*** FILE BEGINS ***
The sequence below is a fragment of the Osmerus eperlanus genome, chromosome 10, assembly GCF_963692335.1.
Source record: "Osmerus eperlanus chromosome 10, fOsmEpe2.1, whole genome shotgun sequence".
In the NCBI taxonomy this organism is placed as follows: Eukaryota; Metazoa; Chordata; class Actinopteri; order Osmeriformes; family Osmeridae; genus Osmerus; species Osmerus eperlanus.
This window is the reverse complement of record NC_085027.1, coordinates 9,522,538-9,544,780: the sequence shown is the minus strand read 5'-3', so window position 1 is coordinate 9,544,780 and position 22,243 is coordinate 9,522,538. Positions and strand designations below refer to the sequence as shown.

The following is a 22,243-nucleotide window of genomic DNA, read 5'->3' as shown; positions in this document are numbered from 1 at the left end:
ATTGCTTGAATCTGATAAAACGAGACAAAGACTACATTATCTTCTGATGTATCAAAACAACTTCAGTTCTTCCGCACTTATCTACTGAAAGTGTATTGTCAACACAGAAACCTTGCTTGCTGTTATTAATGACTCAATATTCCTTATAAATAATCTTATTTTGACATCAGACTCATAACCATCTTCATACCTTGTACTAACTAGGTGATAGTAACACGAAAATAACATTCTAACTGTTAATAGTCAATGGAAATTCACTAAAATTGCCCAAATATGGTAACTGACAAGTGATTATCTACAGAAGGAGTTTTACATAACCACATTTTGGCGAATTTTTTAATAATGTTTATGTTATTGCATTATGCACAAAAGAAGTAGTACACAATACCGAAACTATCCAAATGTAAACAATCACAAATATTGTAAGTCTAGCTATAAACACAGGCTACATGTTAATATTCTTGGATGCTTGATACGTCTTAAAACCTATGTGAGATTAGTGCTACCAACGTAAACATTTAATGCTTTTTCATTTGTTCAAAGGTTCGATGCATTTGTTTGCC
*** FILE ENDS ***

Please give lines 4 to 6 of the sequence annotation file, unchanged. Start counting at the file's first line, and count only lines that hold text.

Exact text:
This window is the reverse complement of record NC_085027.1, coordinates 9,522,538-9,544,780: the sequence shown is the minus strand read 5'-3', so window position 1 is coordinate 9,544,780 and position 22,243 is coordinate 9,522,538. Positions and strand designations below refer to the sequence as shown.

The following is a 22,243-nucleotide window of genomic DNA, read 5'->3' as shown; positions in this document are numbered from 1 at the left end:
ATTGCTTGAATCTGATAAAACGAGACAAAGACTACATTATCTTCTGATGTATCAAAACAACTTCAGTTCTTCCGCACTTATCTACTGAAAGTGTATTGTCAACACAGAAACCTTGCTTGCTGTTATTAATGACTCAATATTCCTTATAAATAATCTTATTTTGACATCAGACTCATAACCATCTTCATACCTTGTACTAACTAGGTGATAGTAACACGAAAATAACATTCTAACTGTTAATAGTCAATGGAAATTCACTAAAATTGCCCAAATATGGTAACTGACAAGTGATTATCTACAGAAGGAGTTTTACATAACCACATTTTGGCGAATTTTTTAATAATGTTTATGTTATTGCATTATGCACAAAAGAAGTAGTACACAATACCGAAACTATCCAAATGTAAACAATCACAAATATTGTAAGTCTAGCTATAAACACAGGCTACATGTTAATATTCTTGGATGCTTGATACGTCTTAAAACCTATGTGAGATTAGTGCTACCAACGTAAACATTTAATGCTTTTTCATTTGTTCAAAGGTTCGATGCATTTGTTTGCC